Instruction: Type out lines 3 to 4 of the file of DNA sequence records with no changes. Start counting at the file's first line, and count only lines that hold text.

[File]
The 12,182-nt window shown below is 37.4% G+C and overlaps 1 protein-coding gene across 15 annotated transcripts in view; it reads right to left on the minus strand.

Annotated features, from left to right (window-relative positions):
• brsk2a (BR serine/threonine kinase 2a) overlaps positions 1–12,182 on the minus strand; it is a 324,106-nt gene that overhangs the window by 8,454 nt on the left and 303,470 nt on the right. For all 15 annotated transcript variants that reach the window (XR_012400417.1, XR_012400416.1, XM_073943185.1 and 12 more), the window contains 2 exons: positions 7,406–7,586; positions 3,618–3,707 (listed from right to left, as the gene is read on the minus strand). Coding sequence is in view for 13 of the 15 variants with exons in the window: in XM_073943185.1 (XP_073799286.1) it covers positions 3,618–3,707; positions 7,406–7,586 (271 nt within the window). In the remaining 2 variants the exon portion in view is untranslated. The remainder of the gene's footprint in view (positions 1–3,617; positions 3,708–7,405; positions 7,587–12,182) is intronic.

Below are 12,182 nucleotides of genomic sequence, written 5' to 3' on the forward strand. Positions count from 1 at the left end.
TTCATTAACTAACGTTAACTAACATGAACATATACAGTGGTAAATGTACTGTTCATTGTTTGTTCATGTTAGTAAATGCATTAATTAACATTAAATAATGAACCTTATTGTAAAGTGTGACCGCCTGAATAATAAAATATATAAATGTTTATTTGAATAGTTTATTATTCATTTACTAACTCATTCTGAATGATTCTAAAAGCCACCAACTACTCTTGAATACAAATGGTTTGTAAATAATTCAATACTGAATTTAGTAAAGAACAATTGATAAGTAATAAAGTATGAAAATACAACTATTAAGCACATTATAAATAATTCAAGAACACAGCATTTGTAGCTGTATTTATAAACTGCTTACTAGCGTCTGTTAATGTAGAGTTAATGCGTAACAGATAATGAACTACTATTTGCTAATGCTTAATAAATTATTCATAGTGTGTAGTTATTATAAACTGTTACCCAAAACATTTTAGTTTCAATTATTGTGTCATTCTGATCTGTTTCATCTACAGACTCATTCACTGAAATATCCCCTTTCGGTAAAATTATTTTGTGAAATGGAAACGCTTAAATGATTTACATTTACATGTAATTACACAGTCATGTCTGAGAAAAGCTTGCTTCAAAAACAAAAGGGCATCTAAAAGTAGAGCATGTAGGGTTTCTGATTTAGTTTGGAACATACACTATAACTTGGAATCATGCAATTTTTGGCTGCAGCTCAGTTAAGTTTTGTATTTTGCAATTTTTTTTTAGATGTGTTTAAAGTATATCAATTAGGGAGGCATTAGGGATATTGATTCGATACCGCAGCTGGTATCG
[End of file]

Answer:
• brsk2a (BR serine/threonine kinase 2a) overlaps positions 1–12,182 on the minus strand; it is a 324,106-nt gene that overhangs the window by 8,454 nt on the left and 303,470 nt on the right. For all 15 annotated transcript variants that reach the window (XR_012400417.1, XR_012400416.1, XM_073943185.1 and 12 more), the window contains 2 exons: positions 7,406–7,586; positions 3,618–3,707 (listed from right to left, as the gene is read on the minus strand). Coding sequence is in view for 13 of the 15 variants with exons in the window: in XM_073943185.1 (XP_073799286.1) it covers positions 3,618–3,707; positions 7,406–7,586 (271 nt within the window). In the remaining 2 variants the exon portion in view is untranslated. The remainder of the gene's footprint in view (positions 1–3,617; positions 3,708–7,405; positions 7,587–12,182) is intronic.

Below are 12,182 nucleotides of genomic sequence, written 5' to 3' on the forward strand. Positions count from 1 at the left end.